Read the full article by Danielle Kaeding, Wisconsin Public Radio (Urban Milwaukee)

“Attorney General Josh Kaul announced Wednesday that Wisconsin is leading a coalition of 22 states in supporting the U.S. Environmental Protection Agency‘s preliminary decision to regulate so-called ‘forever chemicals’ known as PFAS in drinking water. Attorneys general from other Midwest states, including Minnesota, Illinois and Iowa, were among those who submitted comments to the federal agency on Wednesday.

Found in everyday products, perfluoroalkyl and polyfluoroalkyl substances known as PFAS have raised concern because they don’t break down easily in the environment, and they’ve been linked to an increased risk of some cancers.

In comments filed Wednesday, Kaul said the states support the EPA’s preliminary finding to regulate the two most widely studied PFAS chemicals: PFOA and PFOS.

‘Right now, the EPA is only proposing to regulate two compounds even though there are a number of compounds that are in this family, and there’s reason to believe that those other compounds are dangerous for human health as well,’ said Kaul.

As a result, he said states are urging the agency to regulate more PFAS substances and consider regulating PFAS as a class of chemicals.

Kaul said the 22 states are also asking the EPA to set more restrictive standards for regulating PFOA and PFOS in drinking water “to reflect current science and protect human health.” The agency currently has a federal health advisory level of 70 parts per trillion.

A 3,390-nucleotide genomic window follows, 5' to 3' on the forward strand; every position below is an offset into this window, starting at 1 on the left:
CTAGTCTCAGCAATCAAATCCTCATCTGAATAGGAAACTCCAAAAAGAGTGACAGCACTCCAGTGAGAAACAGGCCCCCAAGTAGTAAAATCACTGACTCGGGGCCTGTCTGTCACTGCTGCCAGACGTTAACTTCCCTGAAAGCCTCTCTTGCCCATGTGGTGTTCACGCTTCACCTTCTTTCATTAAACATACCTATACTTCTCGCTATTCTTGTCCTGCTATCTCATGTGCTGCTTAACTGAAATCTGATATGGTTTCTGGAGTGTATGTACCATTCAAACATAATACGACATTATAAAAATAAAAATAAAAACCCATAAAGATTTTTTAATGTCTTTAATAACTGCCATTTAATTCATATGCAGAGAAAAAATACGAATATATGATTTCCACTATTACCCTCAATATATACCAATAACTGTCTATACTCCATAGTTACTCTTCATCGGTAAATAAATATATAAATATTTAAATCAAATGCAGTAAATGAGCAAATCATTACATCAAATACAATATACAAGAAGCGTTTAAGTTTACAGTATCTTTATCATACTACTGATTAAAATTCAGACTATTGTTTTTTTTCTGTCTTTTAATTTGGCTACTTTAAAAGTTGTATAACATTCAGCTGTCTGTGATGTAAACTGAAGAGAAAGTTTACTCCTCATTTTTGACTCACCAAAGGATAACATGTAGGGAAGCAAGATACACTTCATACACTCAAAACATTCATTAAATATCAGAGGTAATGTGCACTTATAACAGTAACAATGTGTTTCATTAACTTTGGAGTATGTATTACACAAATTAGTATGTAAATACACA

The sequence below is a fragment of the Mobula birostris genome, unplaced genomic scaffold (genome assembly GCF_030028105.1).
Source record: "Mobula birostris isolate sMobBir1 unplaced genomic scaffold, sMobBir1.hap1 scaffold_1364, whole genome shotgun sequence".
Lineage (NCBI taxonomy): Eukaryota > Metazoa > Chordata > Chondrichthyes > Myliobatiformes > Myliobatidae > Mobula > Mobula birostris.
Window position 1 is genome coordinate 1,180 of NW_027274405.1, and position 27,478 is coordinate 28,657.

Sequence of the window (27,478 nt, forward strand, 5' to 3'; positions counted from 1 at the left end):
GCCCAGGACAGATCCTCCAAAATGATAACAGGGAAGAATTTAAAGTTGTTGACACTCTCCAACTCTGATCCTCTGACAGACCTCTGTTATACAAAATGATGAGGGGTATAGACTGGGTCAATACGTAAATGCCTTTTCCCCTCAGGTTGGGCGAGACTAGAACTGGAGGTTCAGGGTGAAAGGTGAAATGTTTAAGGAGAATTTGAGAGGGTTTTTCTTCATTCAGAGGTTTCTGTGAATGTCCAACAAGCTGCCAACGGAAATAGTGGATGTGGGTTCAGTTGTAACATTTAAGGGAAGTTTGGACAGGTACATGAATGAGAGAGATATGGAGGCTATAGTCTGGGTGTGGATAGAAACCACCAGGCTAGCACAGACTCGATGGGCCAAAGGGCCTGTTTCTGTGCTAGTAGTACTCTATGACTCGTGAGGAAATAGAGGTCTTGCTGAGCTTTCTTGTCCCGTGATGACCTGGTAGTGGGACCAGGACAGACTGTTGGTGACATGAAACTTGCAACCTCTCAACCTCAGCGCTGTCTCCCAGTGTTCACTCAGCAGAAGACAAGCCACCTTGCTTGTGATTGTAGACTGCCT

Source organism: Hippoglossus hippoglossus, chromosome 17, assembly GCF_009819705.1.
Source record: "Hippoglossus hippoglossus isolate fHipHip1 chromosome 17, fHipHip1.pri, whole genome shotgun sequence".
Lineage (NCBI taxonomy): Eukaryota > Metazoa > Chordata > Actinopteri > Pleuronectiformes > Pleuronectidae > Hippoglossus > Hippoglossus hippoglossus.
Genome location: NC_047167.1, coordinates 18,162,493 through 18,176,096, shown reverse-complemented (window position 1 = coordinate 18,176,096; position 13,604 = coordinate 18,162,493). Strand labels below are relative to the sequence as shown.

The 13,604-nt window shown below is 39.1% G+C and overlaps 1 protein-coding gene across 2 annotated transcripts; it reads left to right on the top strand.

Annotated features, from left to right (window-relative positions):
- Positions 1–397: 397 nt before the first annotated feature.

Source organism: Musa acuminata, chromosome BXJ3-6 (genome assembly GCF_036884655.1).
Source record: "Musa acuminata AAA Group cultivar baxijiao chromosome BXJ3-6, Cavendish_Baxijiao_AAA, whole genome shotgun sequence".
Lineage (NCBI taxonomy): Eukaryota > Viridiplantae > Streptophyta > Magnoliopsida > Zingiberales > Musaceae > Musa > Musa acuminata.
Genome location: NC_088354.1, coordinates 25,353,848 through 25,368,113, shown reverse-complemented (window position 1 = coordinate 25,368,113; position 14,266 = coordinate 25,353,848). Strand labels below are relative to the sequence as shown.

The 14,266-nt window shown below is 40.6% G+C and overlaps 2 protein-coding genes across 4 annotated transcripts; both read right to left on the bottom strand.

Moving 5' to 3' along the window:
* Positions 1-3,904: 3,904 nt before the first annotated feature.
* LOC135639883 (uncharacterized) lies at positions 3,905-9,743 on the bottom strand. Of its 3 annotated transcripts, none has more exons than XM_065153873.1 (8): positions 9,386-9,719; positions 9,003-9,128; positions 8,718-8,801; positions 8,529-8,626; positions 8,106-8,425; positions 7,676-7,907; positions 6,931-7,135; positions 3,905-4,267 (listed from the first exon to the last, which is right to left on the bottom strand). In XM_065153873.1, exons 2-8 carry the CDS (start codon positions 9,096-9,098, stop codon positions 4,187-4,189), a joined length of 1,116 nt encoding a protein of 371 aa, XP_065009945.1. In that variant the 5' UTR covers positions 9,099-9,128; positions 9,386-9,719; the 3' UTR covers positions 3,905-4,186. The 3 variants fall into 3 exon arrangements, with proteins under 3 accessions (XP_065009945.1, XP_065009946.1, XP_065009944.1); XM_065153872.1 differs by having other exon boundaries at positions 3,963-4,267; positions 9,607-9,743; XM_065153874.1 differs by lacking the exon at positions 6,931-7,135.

However, groups like the Wisconsin Water Alliance and Wisconsin Manufacturers and Commerce (WMC) oppose the call for more stringent standards, fearing they may cripple the state’s economy.

‘It clearly ignores the tremendous cost that would be imposed on homeowners and water ratepayers and the loss of jobs that would result in looking at even more stringent standards for regulating these types of compounds,’ said Scott Manley, executive vice president of government relations for WMC.

Eric Uram, chair of the Sierra Club‘s national toxics committee, argues a balance can be struck between public and economic health.

‘There are jobs that would be created in the control of pollution in that regard,’ said Uram. ‘There’s technology that would need to be developed.’

WMC’s Manley said they’d like to see standards that minimize cost and maximize protection, adding any regulations should be based on science. Sierra Club’s Uram noted what’s considered safe levels of chemicals like PFOA have dropped from 400 parts per trillion a decade ago as research has improved awareness of the risks…”